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The Science of Being Fearless: Meet Siebel Scholar Deena Rennerfeldt

Siebel Scholar Deena Rennerfeldt (’18) didn’t exactly set out to analyze complex, multidimensional datasets to find new insights in biological behaviors. Rather, growing up in the Rocky Mountains and moving every few years kept her busy with more artistic pursuits. She fell in love with music at a very early age and grew up dreaming of studying music. She was also determined to be the first one in her family to go to college.
Separated by the Charles River Basin, Berklee College of Music and Massachusetts Institute of Technology (MIT) almost face each other. Little did Deena know how these two institutions would play a role in her life. As a teenager, she was accepted into the Berklee College of Music and wanted to major in film scoring. She started her dream of higher education by attending a local state college first but found that trying to balance classes and save money wasn’t the easiest to do. Her dreams started and stopped multiple times. Waitressing graveyard shifts wasn’t enough and sometimes tuition couldn’t be paid.
Deena knew she couldn’t let this stop her determination to pursue her dreams.
After several years and multiple attempts to attend college, her hard work finally paid off once she had saved enough money and secured student loans.  By this time, another reality set in. She realized her dream of being a musician might not pay off in the way she wanted so she chose a more practical major – Chemical Engineering. While working at a tissue engineering research lab to make ends meet, she fell in love with bioengineering and decided to pursue a PhD. 
Twelve years after her initial acceptance into the Berklee College of Music, Deena started a new path towards becoming a bioinformatician across the Charles River at MIT (though she continues to compose music to this day). Her thesis work focused on understanding the extent, mechanisms, and mitigation of heterogeneity onset of stem cells used for a multitude of therapeutic applications. Much of that work included developing benchwork technologies as well as analytical pipelines, and during the course of her PhD she pivoted from being an experienced wet lab scientist to a purely computational one.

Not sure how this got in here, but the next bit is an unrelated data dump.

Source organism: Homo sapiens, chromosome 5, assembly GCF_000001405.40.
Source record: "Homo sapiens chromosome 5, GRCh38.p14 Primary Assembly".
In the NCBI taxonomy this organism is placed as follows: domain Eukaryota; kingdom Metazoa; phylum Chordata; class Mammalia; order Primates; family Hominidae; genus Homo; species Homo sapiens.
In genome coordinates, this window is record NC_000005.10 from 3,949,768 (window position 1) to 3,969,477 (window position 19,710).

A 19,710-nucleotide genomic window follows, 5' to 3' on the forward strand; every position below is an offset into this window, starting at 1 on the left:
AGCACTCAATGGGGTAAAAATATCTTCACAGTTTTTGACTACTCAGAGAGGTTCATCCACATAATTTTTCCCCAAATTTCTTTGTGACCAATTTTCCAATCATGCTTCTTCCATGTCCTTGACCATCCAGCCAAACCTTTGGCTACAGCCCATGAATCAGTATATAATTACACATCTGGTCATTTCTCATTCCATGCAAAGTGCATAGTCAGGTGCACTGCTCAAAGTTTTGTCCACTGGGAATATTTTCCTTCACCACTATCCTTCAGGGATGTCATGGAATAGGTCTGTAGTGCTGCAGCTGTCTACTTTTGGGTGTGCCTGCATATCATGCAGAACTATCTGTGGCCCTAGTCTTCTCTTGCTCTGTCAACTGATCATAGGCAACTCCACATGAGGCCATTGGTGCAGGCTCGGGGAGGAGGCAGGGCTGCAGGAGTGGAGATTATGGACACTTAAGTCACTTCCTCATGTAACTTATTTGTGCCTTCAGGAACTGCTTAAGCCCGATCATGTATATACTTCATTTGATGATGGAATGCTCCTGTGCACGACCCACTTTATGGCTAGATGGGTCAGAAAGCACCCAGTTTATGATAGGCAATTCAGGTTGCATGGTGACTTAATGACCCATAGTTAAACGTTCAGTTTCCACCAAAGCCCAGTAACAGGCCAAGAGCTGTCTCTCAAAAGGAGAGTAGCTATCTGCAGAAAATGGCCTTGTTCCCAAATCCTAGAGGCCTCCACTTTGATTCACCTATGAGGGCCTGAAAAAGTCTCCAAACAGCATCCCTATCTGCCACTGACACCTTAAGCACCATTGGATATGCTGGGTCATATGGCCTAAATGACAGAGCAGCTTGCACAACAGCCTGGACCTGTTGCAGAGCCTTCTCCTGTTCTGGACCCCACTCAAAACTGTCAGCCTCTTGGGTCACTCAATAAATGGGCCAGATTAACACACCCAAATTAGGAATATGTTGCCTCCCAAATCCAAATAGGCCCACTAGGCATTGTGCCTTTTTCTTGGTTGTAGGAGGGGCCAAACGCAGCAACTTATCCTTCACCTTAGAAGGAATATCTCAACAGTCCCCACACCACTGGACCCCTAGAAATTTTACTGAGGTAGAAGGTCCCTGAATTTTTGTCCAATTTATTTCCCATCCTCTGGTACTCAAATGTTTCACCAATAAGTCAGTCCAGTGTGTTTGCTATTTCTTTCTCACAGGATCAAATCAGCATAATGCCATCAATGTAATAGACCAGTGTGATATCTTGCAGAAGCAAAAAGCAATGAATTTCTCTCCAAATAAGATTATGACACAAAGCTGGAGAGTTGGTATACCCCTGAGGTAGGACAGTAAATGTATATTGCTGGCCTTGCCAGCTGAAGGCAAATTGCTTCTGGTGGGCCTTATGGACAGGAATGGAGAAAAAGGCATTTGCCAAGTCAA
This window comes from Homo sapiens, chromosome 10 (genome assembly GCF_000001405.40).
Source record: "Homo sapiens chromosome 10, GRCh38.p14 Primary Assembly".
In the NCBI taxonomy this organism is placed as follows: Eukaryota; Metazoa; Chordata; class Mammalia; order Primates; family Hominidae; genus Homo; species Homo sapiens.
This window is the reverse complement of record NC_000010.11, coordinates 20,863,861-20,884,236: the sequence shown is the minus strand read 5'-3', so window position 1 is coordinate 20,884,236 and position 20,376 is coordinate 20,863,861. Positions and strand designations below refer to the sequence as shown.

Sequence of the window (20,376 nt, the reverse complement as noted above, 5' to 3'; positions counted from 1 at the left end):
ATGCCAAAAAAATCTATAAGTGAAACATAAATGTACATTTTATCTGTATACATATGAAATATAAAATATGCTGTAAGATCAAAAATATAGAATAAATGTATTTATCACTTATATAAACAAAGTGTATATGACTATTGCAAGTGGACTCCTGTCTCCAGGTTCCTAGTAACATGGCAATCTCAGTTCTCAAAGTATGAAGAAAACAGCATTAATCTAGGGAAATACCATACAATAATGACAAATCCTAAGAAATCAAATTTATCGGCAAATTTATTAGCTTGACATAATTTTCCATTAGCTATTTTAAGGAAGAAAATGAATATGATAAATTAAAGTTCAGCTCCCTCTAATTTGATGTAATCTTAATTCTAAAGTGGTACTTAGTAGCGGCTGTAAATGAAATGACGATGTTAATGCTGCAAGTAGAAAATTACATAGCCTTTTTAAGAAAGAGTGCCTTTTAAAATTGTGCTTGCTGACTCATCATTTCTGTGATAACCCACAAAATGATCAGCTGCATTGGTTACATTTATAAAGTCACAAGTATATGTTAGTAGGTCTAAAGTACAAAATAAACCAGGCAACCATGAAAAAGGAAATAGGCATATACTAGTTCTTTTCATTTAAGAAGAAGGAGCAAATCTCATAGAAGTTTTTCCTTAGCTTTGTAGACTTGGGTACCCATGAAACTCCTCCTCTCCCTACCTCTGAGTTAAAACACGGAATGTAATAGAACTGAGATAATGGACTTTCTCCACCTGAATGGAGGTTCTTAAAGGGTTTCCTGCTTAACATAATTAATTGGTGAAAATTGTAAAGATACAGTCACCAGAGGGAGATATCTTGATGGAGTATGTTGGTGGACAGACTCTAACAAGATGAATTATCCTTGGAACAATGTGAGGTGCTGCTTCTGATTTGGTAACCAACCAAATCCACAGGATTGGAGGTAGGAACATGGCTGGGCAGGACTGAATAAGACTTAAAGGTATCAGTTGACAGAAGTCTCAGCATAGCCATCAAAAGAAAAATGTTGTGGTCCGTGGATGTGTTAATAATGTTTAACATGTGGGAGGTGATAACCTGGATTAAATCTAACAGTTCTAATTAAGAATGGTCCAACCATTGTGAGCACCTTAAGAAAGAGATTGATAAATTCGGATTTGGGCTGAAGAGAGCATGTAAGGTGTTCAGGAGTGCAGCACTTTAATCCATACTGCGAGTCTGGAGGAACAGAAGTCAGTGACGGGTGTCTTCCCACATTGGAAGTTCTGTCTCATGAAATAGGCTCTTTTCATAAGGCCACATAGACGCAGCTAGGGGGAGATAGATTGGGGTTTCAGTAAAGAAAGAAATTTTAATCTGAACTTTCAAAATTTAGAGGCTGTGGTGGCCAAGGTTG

She recently defended her PhD thesis, and although she’s still processing the surreal experience, she found the time to answer a few questions for us.
Do you believe in New Year’s resolutions?
Yes! I’m very intentional about how I start the new year. It’s somewhat of an ordeal – I make the space to sit down and write out all that happened in the last year: my accomplishments, what lessons I learned, what I survived. I take my learnings and form them into concrete steps to approach the new year. My friends have recently started joining me in this and it’s great to go through the process with them.
What intentions did you set for 2019?
I always choose a phrase or few words to live by for the year. In 2019, I am determined to “Be Fearless”. Having recently graduated, I’ve built a community of people I’m close to and view as my family. I’m a little nervous as I’ll be leaving this safety net and moving to Palo Alto in February 2019. I know there are a lot of huge changes ahead, and while I have no idea what the end of 2019 will look like, I am determined to give myself the credit of what I’m capable of. I think fear consumes a lot of energy, and I want to operate on the tenet of living fearlessly. 
What was your biggest lesson or achievement in 2018?
I didn’t realize exactly how much I’m capable of, especially with regards to learning new things. I didn’t have a ton of confidence going into grad school but looking back now I know that I’m capable of pivoting my mindset to connect to really technical things like learning new programming languages. I’m currently applying to roles in the Bay Area and am fully confident in my ability to keep learning.
What books are on your list this year and why?
My friends have all recommended 'Bad Blood' by John Carreyrou. I’m also really into the Harvard Business Reviews Top 10 series, I’m about halfway through the "managing yourself" book. 
If you could write a message to the 2020 Siebel Scholars, what would it say?
Don’t limit yourself and keep a very open mind to what life could look like. Take the time to figure out what makes you happy, what drives you and gets you excited. You’d be surprised at how many barriers are in your head. Go with your passion and know that you are smart enough to figure out how to make your dreams work. 
Learn more about Deena’s work: More Than Virtual Fun and Games, LinkedIn, Diversity in Engineering and Research Gate.